I’m not sure how to approach this particular story without semi-spoilers (consider yourself warned), and it’s further complicated by the format of this particular anthology. The Clan Chronicles: Tales from Plexis is a shared-world anthology taking place in Julie Czerneda’s Clan Chronicles universe, and takes side characters from said world, places them into the hands of other authors, and the result is stories that most of the time could easily be read as stand alone tales without worry. Mark Ladouceur’s story is one of the few where the entire tone of the story changes if you go in knowing information from the Trade Pact universe, however, as the fate of the character in question is already set in stone within Czerneda’s A Thousand Words for Stranger.
So. On the one hand, if you go in without foreknowledge, you’ve got a story about Kurr di Sarc, an archeologist tasked with figuring out what happened to a destroyed ship with potential survivors, who is balancing this search with missing his partner (who is expecting). He wants to find out what happened to the ship since she had relatives aboard, but he also really wants to go be with her, but he’s a solver of puzzles and likes mysteries, so off he goes to Plexis to begin his search. What follows is a mystery, with cat-and-mouse elements, as Kurr realizes things aren’t quite what they seem, and there are powerful people he might need to consider responsible—and has an ending that’ll punch all the harder (and definitely is the first story to end in such a way in the anthology), which can be all the more surprising.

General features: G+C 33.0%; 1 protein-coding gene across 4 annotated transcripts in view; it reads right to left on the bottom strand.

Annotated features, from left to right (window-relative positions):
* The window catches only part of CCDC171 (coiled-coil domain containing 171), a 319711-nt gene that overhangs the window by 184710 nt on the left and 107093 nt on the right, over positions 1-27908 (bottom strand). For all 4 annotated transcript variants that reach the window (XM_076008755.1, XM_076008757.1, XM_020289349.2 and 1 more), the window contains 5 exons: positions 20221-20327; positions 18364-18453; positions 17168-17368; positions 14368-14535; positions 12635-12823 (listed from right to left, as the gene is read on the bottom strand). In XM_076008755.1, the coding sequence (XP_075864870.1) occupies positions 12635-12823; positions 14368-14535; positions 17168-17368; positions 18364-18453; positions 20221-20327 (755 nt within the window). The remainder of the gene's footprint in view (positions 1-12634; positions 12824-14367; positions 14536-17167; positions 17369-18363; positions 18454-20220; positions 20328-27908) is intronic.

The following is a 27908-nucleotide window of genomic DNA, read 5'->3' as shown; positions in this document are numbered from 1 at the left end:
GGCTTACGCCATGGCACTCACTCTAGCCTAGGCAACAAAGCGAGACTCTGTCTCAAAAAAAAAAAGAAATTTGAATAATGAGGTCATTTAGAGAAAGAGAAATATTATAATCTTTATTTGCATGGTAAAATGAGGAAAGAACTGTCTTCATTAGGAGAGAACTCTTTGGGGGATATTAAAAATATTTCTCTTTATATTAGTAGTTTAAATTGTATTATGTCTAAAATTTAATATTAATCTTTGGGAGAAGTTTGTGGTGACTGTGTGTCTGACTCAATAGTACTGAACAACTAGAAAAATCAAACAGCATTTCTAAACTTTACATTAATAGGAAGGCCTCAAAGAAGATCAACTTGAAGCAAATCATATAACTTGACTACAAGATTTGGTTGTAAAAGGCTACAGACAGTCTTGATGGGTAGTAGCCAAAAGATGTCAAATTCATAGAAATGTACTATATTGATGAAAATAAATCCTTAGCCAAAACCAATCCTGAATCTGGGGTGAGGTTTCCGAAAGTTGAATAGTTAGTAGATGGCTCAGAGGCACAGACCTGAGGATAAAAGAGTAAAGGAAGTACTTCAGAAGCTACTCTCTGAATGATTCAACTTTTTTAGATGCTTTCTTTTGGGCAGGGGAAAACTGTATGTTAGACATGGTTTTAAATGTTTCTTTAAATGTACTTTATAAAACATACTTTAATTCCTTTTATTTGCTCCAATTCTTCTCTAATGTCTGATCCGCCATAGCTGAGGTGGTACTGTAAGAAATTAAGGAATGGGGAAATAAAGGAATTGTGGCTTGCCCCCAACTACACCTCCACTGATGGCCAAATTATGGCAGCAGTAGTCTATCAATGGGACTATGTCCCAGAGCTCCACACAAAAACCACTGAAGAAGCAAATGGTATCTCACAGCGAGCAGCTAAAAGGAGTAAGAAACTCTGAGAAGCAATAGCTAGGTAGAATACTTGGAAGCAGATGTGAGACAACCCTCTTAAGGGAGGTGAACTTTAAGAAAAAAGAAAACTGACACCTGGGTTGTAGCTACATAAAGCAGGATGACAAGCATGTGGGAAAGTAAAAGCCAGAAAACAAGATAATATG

On the other hand? If you know what happens to Kurr di Sarc already, then instead the story isn’t one of mystery so much as it’s… well… an inevitable dark tale that fills in some gaps with tragedy and sorrow. Definitely not a pick-me-up story, this one doesn’t offer glimmers of hope internal to its own story, and it’s only knowing the rest of the series as a reader that I could draw that spark of vengeance and justice for myself as a reader. Either way, the story is really well-written and delivers that punch with full effect, but it’s definitely the first in the anthology to go in such a cruel direction.